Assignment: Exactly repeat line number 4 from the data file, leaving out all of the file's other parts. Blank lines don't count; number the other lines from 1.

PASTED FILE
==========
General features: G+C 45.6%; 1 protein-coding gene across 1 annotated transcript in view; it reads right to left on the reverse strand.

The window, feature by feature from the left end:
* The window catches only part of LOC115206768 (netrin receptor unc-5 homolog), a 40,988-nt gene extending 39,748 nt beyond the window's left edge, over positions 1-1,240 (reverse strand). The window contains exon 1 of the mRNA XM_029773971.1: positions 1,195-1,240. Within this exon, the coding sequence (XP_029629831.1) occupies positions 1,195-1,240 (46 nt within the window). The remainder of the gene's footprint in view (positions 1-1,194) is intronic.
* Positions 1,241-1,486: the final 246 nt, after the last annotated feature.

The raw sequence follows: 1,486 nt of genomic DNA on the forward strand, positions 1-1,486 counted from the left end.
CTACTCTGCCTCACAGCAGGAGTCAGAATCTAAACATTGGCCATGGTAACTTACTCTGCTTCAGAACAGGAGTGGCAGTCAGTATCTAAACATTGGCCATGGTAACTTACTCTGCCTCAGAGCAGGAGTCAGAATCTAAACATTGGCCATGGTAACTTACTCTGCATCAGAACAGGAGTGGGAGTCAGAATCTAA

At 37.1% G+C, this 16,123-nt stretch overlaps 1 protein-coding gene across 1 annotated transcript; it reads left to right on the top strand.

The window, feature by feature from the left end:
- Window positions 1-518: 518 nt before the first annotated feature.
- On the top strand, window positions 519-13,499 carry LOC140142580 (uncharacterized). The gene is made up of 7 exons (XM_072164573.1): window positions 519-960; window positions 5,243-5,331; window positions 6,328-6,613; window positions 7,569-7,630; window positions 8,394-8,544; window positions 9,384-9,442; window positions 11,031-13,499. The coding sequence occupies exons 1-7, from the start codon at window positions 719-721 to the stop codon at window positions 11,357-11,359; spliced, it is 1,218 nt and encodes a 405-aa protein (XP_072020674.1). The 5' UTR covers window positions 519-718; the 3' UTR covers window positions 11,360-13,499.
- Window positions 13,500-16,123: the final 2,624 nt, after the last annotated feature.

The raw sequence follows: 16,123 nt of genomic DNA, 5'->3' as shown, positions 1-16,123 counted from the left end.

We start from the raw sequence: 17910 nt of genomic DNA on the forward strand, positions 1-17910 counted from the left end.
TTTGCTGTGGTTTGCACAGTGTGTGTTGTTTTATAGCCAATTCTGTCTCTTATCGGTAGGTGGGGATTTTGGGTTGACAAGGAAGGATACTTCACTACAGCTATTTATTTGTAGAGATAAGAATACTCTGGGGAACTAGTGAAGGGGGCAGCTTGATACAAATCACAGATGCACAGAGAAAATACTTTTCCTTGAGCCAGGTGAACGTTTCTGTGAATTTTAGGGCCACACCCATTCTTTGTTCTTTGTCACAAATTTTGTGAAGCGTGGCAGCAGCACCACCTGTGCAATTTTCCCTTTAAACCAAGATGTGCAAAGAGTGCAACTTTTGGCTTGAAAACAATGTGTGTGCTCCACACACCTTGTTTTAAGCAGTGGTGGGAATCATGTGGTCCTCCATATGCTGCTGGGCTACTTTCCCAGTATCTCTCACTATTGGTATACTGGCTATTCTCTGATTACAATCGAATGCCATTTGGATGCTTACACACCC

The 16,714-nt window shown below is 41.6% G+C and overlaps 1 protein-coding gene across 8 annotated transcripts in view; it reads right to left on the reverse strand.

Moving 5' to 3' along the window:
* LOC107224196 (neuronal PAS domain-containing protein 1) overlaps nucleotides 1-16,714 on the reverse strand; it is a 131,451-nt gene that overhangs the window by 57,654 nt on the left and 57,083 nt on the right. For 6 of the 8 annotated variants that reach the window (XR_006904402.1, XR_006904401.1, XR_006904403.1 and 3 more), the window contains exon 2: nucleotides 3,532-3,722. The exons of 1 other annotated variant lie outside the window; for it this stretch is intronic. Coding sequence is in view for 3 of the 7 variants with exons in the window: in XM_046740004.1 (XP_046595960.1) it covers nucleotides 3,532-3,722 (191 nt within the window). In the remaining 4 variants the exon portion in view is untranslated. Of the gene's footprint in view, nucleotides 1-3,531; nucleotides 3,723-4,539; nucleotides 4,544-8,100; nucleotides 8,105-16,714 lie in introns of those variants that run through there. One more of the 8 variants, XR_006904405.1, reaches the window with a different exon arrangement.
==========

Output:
* Positions 1,241-1,486: the final 246 nt, after the last annotated feature.